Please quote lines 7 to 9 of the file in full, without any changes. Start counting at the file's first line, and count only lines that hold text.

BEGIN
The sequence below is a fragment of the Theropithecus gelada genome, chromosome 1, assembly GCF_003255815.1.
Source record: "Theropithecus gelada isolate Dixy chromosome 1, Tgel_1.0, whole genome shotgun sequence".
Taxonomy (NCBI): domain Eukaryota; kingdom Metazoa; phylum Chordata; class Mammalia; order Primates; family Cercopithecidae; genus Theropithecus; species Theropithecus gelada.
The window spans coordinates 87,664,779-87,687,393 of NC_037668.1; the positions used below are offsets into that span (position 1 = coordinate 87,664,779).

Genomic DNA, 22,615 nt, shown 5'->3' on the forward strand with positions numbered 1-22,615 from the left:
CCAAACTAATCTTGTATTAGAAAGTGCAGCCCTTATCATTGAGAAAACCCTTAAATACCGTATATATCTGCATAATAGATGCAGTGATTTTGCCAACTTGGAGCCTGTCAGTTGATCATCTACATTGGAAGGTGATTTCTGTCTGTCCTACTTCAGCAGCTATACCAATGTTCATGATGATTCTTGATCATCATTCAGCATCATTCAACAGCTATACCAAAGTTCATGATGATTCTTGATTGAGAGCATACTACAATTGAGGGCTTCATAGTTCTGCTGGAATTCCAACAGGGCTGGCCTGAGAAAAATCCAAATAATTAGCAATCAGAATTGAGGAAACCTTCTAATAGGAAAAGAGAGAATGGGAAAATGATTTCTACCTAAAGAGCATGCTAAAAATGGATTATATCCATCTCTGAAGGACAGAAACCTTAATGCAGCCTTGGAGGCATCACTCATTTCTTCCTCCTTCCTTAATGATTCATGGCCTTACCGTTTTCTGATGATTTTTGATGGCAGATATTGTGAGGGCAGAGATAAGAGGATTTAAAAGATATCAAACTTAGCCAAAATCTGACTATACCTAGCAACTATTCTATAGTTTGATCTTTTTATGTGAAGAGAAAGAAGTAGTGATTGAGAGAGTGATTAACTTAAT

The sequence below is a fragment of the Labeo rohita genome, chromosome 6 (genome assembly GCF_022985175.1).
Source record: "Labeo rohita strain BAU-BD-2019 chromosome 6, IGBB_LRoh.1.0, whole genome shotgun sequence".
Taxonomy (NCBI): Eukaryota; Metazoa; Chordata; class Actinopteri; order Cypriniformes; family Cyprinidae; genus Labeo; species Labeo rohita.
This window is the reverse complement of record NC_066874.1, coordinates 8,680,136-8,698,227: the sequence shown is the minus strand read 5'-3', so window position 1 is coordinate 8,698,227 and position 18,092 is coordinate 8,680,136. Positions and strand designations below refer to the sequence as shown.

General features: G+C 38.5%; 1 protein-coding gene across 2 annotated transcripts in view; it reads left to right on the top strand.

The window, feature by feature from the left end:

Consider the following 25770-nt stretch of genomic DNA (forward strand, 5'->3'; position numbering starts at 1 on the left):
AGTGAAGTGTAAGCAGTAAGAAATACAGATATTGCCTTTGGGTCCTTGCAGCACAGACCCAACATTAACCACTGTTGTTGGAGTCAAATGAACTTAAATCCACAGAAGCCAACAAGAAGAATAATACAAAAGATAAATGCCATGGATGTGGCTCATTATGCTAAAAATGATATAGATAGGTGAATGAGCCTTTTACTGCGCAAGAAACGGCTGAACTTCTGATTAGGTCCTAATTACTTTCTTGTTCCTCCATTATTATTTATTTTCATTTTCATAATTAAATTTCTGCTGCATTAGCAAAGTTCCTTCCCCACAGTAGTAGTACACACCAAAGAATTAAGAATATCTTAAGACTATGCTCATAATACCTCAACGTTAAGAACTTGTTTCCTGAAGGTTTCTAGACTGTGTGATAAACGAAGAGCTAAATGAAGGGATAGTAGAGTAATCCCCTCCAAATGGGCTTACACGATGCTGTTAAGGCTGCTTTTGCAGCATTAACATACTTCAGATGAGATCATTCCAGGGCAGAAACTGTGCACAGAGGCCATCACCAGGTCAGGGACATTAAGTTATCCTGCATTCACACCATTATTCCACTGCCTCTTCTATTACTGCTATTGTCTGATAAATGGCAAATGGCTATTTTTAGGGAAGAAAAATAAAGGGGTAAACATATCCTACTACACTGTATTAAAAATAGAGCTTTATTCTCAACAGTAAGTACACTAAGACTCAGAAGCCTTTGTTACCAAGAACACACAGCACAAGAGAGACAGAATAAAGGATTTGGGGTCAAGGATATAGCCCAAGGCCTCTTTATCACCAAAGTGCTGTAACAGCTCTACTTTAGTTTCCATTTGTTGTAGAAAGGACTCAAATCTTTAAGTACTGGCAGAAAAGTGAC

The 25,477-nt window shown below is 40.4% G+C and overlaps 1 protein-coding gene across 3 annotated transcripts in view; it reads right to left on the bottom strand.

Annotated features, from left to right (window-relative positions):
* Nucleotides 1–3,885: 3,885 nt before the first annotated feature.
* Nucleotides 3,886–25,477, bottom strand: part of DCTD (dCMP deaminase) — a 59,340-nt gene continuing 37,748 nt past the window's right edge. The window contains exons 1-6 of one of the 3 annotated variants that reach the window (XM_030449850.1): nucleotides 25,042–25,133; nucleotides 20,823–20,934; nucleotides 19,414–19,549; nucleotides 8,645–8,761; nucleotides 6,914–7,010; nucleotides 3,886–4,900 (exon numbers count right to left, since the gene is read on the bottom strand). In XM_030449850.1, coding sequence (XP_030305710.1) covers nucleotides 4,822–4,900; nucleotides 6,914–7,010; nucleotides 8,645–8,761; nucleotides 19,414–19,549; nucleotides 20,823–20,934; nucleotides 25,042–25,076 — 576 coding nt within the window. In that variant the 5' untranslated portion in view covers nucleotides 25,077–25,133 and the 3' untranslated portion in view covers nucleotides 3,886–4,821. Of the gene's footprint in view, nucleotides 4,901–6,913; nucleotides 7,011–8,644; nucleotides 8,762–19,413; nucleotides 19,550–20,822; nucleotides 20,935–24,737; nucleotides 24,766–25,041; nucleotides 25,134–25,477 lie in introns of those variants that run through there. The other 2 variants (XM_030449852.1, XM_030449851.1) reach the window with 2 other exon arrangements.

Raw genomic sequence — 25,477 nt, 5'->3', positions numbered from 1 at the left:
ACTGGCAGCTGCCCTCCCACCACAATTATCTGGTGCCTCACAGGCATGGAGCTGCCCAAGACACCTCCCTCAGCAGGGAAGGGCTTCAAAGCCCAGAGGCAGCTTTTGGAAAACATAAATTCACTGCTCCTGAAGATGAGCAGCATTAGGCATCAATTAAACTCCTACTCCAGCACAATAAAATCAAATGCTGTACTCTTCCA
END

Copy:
The sequence below is a fragment of the Labeo rohita genome, chromosome 6 (genome assembly GCF_022985175.1).
Source record: "Labeo rohita strain BAU-BD-2019 chromosome 6, IGBB_LRoh.1.0, whole genome shotgun sequence".
Taxonomy (NCBI): Eukaryota; Metazoa; Chordata; class Actinopteri; order Cypriniformes; family Cyprinidae; genus Labeo; species Labeo rohita.